Updated: 07/30/2014 14:46 | By Agence France-Presse

Pacific islanders battle the bulge as obesity toll grows

The new chairman of the Pacific Islands Forum (PIF) said Wednesday that he was determined to change the unhealthy lifestyle choices that have made his region the fattest in the world.


Pacific islanders battle the bulge as obesity toll grows

File photo of two women in Tonga, the country has an obesity rate of more than 50 percent - by Neil Sands

Palau President Tommy Remengesau said that junk food had become a blight on Pacific island communities, leading to epidemic rates of heart disease, diabetes, and high blood pressure among an increasingly obese population.

In a region that was once legendary for its muscular warriors and lithe womenfolk, Remengesau said he feared a generation of Pacific islanders had already been lost to such non-communicable diseases (NCDs).

"Our ancestors took advantage of the local produce here, vegetables and fish," he said.

"Now we're relying too much on imported goods, canned goods, which are giving you high levels of sugar, salt and fat."

A recent study by British medical journal The Lancet found that five of the top 10 fattest countries in the world were Pacific island nations, with Tonga leading the rankings due to an obesity rate of more than 50 percent.

Official statistics show NCDs account for about 75 percent of all deaths in the Pacific, and diabetes rates exceed 40 percent in some island nations.

Remengesau took over chairmanship of the PIF at a ceremony in Palau on Tuesday night, and was out and about in the capital Koror before dawn Wednesday morning spreading his healthy lifestyle message.

"It's a hard sell because you can't legislate it," he told AFP as he set a brisk walking pace on his morning constitutional around the local athletic track.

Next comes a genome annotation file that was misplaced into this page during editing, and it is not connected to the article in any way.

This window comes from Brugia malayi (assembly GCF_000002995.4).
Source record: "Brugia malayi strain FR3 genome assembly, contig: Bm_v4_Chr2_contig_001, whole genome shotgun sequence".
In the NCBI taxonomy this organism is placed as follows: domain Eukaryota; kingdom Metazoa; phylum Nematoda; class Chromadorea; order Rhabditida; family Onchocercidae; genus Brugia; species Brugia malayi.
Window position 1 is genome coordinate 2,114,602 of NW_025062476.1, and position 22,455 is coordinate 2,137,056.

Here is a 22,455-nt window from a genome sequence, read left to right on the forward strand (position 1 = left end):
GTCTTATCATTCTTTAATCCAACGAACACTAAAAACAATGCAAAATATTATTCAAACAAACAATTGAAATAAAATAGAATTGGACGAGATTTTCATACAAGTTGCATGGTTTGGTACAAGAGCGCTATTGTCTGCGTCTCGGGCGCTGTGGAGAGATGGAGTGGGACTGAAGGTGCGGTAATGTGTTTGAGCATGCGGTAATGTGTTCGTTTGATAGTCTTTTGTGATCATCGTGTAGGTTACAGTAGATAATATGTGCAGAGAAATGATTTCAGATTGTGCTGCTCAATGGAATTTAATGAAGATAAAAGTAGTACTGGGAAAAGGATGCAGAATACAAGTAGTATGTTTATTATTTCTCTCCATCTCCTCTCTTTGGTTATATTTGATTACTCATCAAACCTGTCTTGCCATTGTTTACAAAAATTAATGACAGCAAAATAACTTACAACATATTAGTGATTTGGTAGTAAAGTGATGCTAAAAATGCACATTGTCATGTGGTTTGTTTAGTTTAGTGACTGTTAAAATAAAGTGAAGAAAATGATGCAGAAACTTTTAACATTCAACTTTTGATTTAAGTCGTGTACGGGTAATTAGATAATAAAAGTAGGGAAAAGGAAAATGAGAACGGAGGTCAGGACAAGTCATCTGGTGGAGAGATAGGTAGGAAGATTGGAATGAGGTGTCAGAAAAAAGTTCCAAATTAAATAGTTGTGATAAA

"You can't force people to do exercise. You just hope to demonstrate to the younger generation what will work well."

- 'Bigger is better' -

Remengesau, a relatively lean 58-year old, said teenagers were now dying of diabetes in the Pacific and it was imperative that the lifestyle mistakes of recent decades were not repeated.

"I'm not giving up hope but if you're over 50 and you've got this problem then the priority will be to save the young ones," he said.

"My focus will be on the younger generation, how can we instill in them the discipline (to exercise) and the mindset that if you want to be a productive citizen you have to be a healthy citizen?"

Remengesau said one solution may be a controversial "fat tax" levied on junk foods to encourage people to seek out healthier alternatives.

"I know it's a heated debate because it involves food but in the end I think it might be the right direction," he said.

He said people in the Pacific had long viewed copious amounts of food as a sign of prosperity, leading to an attitude that bigger is better.

"No islander will never say that a fat man is a sick man, they will say 'wow, he's a strong man, he's got a lot of food and he's living well'," he said.

"But they see a slim guy and say he's too skinny. Culturally, you're supposed to eat as much as you can and provide food for guests, friends and family -- it's a mindset that we need to change."

The Forum continues this week and will address issues such as the threat climate changes poses to low-lying island nations and overfishing the Pacific.

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